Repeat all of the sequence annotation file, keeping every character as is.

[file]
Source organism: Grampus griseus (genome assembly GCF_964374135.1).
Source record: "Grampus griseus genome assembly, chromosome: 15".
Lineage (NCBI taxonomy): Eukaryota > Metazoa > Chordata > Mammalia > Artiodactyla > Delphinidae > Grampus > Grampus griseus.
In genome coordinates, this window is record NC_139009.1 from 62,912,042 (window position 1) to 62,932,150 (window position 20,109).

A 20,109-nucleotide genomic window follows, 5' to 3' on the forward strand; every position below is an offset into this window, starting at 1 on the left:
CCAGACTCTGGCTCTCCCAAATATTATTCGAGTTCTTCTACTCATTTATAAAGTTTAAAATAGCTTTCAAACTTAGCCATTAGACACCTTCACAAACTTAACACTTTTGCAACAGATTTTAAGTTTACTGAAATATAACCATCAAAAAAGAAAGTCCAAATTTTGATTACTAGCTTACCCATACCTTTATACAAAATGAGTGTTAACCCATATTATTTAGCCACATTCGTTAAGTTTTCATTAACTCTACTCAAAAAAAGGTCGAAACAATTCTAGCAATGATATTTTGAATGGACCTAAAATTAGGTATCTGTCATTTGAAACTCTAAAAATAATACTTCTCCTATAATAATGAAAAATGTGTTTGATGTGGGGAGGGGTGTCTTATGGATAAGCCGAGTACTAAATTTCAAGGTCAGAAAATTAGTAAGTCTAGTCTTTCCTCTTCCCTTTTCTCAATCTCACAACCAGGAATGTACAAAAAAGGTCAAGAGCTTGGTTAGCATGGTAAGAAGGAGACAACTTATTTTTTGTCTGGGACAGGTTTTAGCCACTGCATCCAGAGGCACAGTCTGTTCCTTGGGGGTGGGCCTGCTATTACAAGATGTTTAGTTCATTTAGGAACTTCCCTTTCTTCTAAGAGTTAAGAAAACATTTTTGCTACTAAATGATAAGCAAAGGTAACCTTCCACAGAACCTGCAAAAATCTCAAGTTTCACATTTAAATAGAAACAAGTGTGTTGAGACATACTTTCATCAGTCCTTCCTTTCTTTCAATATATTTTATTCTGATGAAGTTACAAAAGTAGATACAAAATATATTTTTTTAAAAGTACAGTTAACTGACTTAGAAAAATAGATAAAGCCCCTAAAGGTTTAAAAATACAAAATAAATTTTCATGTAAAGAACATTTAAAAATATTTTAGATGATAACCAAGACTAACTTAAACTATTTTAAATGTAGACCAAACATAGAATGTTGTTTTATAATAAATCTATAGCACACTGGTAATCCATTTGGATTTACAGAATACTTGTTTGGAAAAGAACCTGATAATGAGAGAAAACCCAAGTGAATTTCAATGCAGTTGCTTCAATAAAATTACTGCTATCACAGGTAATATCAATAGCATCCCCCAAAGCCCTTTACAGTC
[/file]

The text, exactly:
Source organism: Grampus griseus (genome assembly GCF_964374135.1).
Source record: "Grampus griseus genome assembly, chromosome: 15".
Lineage (NCBI taxonomy): Eukaryota > Metazoa > Chordata > Mammalia > Artiodactyla > Delphinidae > Grampus > Grampus griseus.
In genome coordinates, this window is record NC_139009.1 from 62,912,042 (window position 1) to 62,932,150 (window position 20,109).

A 20,109-nucleotide genomic window follows, 5' to 3' on the forward strand; every position below is an offset into this window, starting at 1 on the left:
CCAGACTCTGGCTCTCCCAAATATTATTCGAGTTCTTCTACTCATTTATAAAGTTTAAAATAGCTTTCAAACTTAGCCATTAGACACCTTCACAAACTTAACACTTTTGCAACAGATTTTAAGTTTACTGAAATATAACCATCAAAAAAGAAAGTCCAAATTTTGATTACTAGCTTACCCATACCTTTATACAAAATGAGTGTTAACCCATATTATTTAGCCACATTCGTTAAGTTTTCATTAACTCTACTCAAAAAAAGGTCGAAACAATTCTAGCAATGATATTTTGAATGGACCTAAAATTAGGTATCTGTCATTTGAAACTCTAAAAATAATACTTCTCCTATAATAATGAAAAATGTGTTTGATGTGGGGAGGGGTGTCTTATGGATAAGCCGAGTACTAAATTTCAAGGTCAGAAAATTAGTAAGTCTAGTCTTTCCTCTTCCCTTTTCTCAATCTCACAACCAGGAATGTACAAAAAAGGTCAAGAGCTTGGTTAGCATGGTAAGAAGGAGACAACTTATTTTTTGTCTGGGACAGGTTTTAGCCACTGCATCCAGAGGCACAGTCTGTTCCTTGGGGGTGGGCCTGCTATTACAAGATGTTTAGTTCATTTAGGAACTTCCCTTTCTTCTAAGAGTTAAGAAAACATTTTTGCTACTAAATGATAAGCAAAGGTAACCTTCCACAGAACCTGCAAAAATCTCAAGTTTCACATTTAAATAGAAACAAGTGTGTTGAGACATACTTTCATCAGTCCTTCCTTTCTTTCAATATATTTTATTCTGATGAAGTTACAAAAGTAGATACAAAATATATTTTTTTAAAAGTACAGTTAACTGACTTAGAAAAATAGATAAAGCCCCTAAAGGTTTAAAAATACAAAATAAATTTTCATGTAAAGAACATTTAAAAATATTTTAGATGATAACCAAGACTAACTTAAACTATTTTAAATGTAGACCAAACATAGAATGTTGTTTTATAATAAATCTATAGCACACTGGTAATCCATTTGGATTTACAGAATACTTGTTTGGAAAAGAACCTGATAATGAGAGAAAACCCAAGTGAATTTCAATGCAGTTGCTTCAATAAAATTACTGCTATCACAGGTAATATCAATAGCATCCCCCAAAGCCCTTTACAGTC